Autism is Capability for Teen, not Disability

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Charlene Vasquez with her Girls Write Now mentor, Caitlin Rimshnick.

Credit: Dominique Taylor

Charlene Vasquez with her Girls Write Now mentor, Caitlin Rimshnick.

NEW YORK (WOMENSENEWS)– Autism. This word can mean anything to anyone. It’s such a varied term; those who have it can’t express what it is either. It is not something you can feel — or touch. Autism? Oh no, it is much more than that. Autism is color; it is complexity. It is day and night, happy and sad. It’s not one thing only and it is not rare. Although this is my own opinion that I speak, autism can be anything. There is no definite answer as to what it is or what it is not. Merely, autism is.

It never occurred to me that autism affected my whole life — oh, but I was wrong. I was diagnosed at birth, and it startled my mother. Was I sick? It was such a foreign . . . conception. I was the first child to be diagnosed in my family of three siblings, and so she cried. Tears were shed. It was heartbreaking. My mother, a warrior who ambled on burning coal since her teenage years, had no idea what autism was or if her second daughter would be . . . “mentally ill.” With the help of a psychologist, she sought and got help, and she learned along the way that autism can’t be “cured.” She continued, biting back tears and frustration, to get me to be the very best I could be. It was working, and I, at the age of 2, finally learned how to speak. “Mama! Papa!” and it was a mother’s miracle. All I could say, she said, were those two words . . . until I stopped altogether by 5 years old. When I couldn’t speak anymore, it raised concern. Most of my family members were alerted. Surely it was a mystery.

My mom brought me to the psychologist again for answers to this dilemma and the answer was given — I really did have autism. Imagine this: a friend comes up to you and tells you to get something for them, but you have no idea why they need it but you do it anyway. My mom felt this way about my autism, but she never gave up on trying to get me the right support. Support, huh? I didn’t know what that was until I turned 10, and even then I didn’t pay any mind to it. My comprehension matched the level of my general age group or higher — so why should I have paid any mind? It wasn’t until my mother explained her journey to keep me stable that I was aware of such a word; but that was only the exposure. I still couldn’t actually comprehend what that incredibly complex thing was.

Coming of age, that’s when I started to open my mind a little more. I fell into a depression at the age of 15 out of the yearning to not fail in school. Keep in mind that I had support — had. There was a battle between my preference of not wanting to travel to my appointments and the necessity for the appointments, so this caused my mom to shut down my support for about two years. This was happening around the same time that I was transitioning from the private schooling system to public, so my mom had to put a lot of thought into these decisions, which raised questions, too. Was it a mistake to remove my support? Was it a mistake to put me into mainstream after nine years of attending one private school? I was finally placed in public school, with a delicate yet intelligent mind at 13. I prospered like it was a dream that I could vividly see in my sleep. And yet this transition raised another dilemma for me. They put me in sixth grade to begin middle school and once my school guidance teacher noticed something was off, it was eighth grade for me in one year. What a transition!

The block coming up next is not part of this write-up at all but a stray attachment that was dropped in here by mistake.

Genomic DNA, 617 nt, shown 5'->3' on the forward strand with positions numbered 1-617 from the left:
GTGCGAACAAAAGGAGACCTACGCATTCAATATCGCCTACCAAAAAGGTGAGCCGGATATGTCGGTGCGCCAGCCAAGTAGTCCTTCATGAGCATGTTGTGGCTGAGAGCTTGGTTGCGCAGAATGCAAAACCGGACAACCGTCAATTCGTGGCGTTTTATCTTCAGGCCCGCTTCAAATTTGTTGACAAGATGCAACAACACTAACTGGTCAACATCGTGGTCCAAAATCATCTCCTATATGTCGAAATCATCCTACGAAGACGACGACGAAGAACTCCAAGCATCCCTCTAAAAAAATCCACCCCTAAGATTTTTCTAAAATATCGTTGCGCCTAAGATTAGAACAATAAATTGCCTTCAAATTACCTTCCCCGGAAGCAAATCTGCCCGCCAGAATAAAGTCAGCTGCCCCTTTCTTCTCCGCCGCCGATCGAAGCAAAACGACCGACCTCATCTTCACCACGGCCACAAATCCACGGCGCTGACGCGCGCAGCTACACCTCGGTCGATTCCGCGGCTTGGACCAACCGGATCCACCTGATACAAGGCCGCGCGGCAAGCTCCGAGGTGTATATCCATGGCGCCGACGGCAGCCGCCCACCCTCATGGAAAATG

Now let’s fast forward to now. One year in middle school and now I’m in ninth grade. It’s not a rare case to skip grades, of course, so I don’t have the heart to say it’s something I can brag about. Now I roam high school premises wondering who I am and why I do what I do. Bingo, I fell into a pit of darkness and anxiety. Of course I know everyone gets depressed or anxious, for they would be inhuman if that wasn’t the case, but because of this great fall, I realized how capable I am for someone diagnosed with autism and struggling. It surely is evident in my school work, and my principal came up to my mom herself and brought up how remarkable my effort is. Now I wonder, how did I accomplish this? Although, without a doubt, I am capable.

With this capability that I possess, I do notice why I went through what I did. It wasn’t easy to distinguish my intelligence and my mental state. Even to my current days, if I am to tell someone that I have this disability, they wouldn’t believe me. I don’t blame them. It is stereotyped that autistic kids are “incapable.” Even I, myself, forget. It’s something to focus on, but to not fuss over. So once it leaves your mind, then what? People forget autism, then they forget that autism is a world of differences — no two are the same and we can only acknowledge similarities. Sounds familiar, right? It should sound like the human population; something so diverse that if an alien asks about who and what we are, we would all have different answers. Science has that answer, maybe? But no, humans are not just one thing: we are many things and that applies to autistic children as well. Generalization is easy, but not right. Autism isn’t one thing; it’s many things and it’s beautiful, so that should never bring anyone down to hear, “your child has autism.” Autism simply . . . is.

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